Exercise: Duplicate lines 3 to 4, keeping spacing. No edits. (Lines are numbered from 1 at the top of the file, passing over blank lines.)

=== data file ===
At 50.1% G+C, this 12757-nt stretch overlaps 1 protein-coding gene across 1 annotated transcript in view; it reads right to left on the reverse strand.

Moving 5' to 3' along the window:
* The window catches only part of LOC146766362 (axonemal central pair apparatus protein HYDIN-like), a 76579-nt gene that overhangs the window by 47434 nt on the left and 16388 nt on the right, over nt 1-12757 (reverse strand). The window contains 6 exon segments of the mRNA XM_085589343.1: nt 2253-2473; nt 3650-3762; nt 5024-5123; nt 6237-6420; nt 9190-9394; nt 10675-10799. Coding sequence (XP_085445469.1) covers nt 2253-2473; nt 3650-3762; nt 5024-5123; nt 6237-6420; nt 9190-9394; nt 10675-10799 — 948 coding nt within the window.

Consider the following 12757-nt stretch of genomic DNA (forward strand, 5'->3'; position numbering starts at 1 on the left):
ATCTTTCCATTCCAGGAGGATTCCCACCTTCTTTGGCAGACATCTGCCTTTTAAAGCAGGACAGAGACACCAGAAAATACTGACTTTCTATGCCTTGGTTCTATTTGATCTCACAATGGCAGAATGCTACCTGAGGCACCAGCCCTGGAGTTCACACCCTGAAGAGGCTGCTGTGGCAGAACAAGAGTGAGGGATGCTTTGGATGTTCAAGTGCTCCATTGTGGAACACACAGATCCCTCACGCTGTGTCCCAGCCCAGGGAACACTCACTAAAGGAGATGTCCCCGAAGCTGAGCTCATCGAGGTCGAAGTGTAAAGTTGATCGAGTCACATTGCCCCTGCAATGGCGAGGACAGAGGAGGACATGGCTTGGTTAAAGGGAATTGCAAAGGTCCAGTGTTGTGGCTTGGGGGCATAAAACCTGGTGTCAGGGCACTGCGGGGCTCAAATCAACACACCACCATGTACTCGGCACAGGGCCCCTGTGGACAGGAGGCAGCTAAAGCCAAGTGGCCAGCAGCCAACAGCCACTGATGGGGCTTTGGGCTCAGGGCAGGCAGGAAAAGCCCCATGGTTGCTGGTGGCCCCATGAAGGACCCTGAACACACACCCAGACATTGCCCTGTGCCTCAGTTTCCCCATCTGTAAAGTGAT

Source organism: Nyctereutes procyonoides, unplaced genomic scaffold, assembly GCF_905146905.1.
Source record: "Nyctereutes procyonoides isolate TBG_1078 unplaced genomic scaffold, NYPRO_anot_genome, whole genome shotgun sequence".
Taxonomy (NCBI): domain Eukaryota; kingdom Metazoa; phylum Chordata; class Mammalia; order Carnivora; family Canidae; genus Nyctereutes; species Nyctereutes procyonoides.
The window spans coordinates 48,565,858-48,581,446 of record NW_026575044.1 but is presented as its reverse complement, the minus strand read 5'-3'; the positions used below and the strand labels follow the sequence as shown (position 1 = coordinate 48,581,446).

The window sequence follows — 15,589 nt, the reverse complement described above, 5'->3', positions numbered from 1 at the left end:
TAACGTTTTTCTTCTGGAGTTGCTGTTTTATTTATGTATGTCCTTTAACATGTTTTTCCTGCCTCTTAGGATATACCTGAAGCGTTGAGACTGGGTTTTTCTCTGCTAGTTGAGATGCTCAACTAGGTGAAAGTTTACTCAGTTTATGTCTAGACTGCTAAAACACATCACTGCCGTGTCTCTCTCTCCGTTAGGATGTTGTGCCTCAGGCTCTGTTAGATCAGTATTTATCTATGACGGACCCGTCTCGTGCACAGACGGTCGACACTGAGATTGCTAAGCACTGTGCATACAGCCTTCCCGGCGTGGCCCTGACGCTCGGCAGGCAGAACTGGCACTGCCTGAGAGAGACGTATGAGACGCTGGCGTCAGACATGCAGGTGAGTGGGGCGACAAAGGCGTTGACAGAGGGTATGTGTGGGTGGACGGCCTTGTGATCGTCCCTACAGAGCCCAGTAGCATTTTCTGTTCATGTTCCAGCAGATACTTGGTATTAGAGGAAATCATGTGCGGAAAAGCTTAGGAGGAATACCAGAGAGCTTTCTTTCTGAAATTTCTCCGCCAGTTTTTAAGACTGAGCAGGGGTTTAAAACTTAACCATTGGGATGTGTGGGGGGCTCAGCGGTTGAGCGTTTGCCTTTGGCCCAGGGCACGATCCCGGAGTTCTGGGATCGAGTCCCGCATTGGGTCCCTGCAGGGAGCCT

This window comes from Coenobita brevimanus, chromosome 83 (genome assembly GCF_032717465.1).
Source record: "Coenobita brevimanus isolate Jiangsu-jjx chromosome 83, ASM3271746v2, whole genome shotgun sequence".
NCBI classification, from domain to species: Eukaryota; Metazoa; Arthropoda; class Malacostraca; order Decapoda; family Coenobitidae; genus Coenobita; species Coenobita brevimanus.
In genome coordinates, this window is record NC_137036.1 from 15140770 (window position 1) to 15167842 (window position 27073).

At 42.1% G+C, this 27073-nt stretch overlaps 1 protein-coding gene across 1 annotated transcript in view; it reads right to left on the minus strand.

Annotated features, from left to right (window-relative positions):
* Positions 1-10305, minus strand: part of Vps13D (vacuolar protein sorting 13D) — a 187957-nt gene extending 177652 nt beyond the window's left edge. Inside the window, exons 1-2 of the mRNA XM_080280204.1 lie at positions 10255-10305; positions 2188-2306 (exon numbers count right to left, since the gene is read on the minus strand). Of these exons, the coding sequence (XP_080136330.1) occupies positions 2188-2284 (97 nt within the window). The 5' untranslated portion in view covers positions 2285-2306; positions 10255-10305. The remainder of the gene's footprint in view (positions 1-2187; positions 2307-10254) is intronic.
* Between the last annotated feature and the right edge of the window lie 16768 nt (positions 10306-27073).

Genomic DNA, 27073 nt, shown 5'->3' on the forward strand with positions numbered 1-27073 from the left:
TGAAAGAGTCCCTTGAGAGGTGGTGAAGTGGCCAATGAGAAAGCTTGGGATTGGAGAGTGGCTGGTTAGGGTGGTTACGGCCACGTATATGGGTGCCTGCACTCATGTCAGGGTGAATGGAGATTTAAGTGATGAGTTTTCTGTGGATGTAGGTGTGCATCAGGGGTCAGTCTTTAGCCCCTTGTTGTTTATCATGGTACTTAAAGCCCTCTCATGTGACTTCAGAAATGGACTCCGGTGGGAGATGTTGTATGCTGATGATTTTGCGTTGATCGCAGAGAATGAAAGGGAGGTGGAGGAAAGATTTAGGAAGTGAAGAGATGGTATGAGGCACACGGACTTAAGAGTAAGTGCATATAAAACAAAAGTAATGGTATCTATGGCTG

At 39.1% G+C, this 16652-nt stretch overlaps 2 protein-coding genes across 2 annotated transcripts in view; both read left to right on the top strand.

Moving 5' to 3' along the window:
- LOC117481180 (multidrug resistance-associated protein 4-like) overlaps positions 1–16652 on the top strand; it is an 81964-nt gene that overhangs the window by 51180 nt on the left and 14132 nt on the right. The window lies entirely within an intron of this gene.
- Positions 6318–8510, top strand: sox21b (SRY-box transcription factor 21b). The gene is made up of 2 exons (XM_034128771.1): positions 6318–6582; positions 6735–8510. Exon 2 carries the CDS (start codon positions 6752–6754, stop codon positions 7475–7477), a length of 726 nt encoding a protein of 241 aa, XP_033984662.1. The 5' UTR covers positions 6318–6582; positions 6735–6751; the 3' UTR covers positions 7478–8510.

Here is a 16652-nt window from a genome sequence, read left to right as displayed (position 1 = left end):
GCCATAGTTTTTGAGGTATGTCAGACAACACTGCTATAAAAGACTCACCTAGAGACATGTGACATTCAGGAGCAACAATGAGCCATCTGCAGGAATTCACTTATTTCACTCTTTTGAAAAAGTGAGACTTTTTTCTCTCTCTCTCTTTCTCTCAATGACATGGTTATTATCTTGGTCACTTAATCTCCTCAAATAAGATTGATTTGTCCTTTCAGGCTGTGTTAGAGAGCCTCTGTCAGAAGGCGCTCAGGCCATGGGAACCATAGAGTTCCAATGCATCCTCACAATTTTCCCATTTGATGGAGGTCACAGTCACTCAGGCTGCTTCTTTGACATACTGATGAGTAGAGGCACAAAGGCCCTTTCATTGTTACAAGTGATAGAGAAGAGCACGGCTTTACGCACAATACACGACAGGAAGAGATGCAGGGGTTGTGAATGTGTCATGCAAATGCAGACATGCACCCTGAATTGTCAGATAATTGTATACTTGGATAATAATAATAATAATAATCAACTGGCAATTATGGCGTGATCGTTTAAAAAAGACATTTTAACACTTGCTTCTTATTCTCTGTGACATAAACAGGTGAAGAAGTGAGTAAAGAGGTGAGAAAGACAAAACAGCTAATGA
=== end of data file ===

* The window catches only part of LOC146766362 (axonemal central pair apparatus protein HYDIN-like), a 76579-nt gene that overhangs the window by 47434 nt on the left and 16388 nt on the right, over nt 1-12757 (reverse strand). The window contains 6 exon segments of the mRNA XM_085589343.1: nt 2253-2473; nt 3650-3762; nt 5024-5123; nt 6237-6420; nt 9190-9394; nt 10675-10799. Coding sequence (XP_085445469.1) covers nt 2253-2473; nt 3650-3762; nt 5024-5123; nt 6237-6420; nt 9190-9394; nt 10675-10799 — 948 coding nt within the window.

Consider the following 12757-nt stretch of genomic DNA (forward strand, 5'->3'; position numbering starts at 1 on the left):